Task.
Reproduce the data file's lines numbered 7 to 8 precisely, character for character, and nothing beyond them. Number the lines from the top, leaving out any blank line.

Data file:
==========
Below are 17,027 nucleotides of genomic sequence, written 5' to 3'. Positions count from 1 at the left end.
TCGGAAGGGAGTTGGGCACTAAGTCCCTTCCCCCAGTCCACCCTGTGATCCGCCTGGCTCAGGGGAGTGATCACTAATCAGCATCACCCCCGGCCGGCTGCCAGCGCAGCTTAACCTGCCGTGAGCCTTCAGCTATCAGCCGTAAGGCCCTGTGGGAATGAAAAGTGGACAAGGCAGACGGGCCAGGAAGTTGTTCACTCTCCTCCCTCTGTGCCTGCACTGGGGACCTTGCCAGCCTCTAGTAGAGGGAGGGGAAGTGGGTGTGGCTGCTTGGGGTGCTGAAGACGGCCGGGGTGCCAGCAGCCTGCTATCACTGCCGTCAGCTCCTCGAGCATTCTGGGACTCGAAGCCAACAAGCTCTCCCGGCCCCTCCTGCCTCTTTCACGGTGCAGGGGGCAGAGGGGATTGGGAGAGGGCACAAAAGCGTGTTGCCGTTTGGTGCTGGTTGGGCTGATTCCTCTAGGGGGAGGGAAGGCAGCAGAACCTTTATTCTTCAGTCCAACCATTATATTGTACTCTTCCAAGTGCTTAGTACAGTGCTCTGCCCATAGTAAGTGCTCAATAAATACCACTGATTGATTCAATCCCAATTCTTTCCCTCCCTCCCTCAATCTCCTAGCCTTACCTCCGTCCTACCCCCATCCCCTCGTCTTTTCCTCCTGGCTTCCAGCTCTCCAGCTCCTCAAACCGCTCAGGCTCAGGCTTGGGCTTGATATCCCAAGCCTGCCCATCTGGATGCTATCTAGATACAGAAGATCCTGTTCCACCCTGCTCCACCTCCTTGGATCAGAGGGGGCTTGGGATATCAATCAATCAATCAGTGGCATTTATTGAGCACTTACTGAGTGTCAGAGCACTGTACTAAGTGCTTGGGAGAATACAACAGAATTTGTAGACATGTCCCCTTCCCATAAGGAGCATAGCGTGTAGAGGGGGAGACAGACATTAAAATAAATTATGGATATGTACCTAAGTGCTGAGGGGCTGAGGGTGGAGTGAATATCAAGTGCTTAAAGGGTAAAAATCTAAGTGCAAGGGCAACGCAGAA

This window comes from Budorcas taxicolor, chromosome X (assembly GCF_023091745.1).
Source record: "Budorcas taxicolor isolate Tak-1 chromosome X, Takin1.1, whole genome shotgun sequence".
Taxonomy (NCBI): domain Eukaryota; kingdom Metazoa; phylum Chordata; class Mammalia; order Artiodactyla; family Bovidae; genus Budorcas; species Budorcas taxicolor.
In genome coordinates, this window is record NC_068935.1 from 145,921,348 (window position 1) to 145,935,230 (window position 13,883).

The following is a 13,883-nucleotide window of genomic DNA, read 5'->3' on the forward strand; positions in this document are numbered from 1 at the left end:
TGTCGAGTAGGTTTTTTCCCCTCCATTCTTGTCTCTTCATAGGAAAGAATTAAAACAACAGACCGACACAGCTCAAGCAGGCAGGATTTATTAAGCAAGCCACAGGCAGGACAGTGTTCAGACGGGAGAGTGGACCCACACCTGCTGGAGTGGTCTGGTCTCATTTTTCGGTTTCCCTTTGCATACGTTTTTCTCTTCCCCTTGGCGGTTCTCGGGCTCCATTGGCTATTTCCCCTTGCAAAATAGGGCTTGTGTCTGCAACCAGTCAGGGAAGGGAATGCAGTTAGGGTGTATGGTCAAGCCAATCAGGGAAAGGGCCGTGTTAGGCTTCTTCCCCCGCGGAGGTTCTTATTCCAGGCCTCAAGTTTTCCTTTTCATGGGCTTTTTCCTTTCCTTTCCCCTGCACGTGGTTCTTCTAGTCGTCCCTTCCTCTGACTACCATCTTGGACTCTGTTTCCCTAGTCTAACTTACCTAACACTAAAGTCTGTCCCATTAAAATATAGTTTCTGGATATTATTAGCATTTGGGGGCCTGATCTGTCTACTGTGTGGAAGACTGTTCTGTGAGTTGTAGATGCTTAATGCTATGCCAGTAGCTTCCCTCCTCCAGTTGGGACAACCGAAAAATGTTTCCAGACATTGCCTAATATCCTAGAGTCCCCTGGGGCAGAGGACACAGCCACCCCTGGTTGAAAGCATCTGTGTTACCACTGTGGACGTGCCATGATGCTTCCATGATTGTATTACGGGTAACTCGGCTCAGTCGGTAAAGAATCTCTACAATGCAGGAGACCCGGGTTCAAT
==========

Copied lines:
The following is a 13,883-nucleotide window of genomic DNA, read 5'->3' on the forward strand; positions in this document are numbered from 1 at the left end:
TGTCGAGTAGGTTTTTTCCCCTCCATTCTTGTCTCTTCATAGGAAAGAATTAAAACAACAGACCGACACAGCTCAAGCAGGCAGGATTTATTAAGCAAGCCACAGGCAGGACAGTGTTCAGACGGGAGAGTGGACCCACACCTGCTGGAGTGGTCTGGTCTCATTTTTCGGTTTCCCTTTGCATACGTTTTTCTCTTCCCCTTGGCGGTTCTCGGGCTCCATTGGCTATTTCCCCTTGCAAAATAGGGCTTGTGTCTGCAACCAGTCAGGGAAGGGAATGCAGTTAGGGTGTATGGTCAAGCCAATCAGGGAAAGGGCCGTGTTAGGCTTCTTCCCCCGCGGAGGTTCTTATTCCAGGCCTCAAGTTTTCCTTTTCATGGGCTTTTTCCTTTCCTTTCCCCTGCACGTGGTTCTTCTAGTCGTCCCTTCCTCTGACTACCATCTTGGACTCTGTTTCCCTAGTCTAACTTACCTAACACTAAAGTCTGTCCCATTAAAATATAGTTTCTGGATATTATTAGCATTTGGGGGCCTGATCTGTCTACTGTGTGGAAGACTGTTCTGTGAGTTGTAGATGCTTAATGCTATGCCAGTAGCTTCCCTCCTCCAGTTGGGACAACCGAAAAATGTTTCCAGACATTGCCTAATATCCTAGAGTCCCCTGGGGCAGAGGACACAGCCACCCCTGGTTGAAAGCATCTGTGTTACCACTGTGGACGTGCCATGATGCTTCCATGATTGTATTACGGGTAACTCGGCTCAGTCGGTAAAGAATCTCTACAATGCAGGAGACCCGGGTTCAAT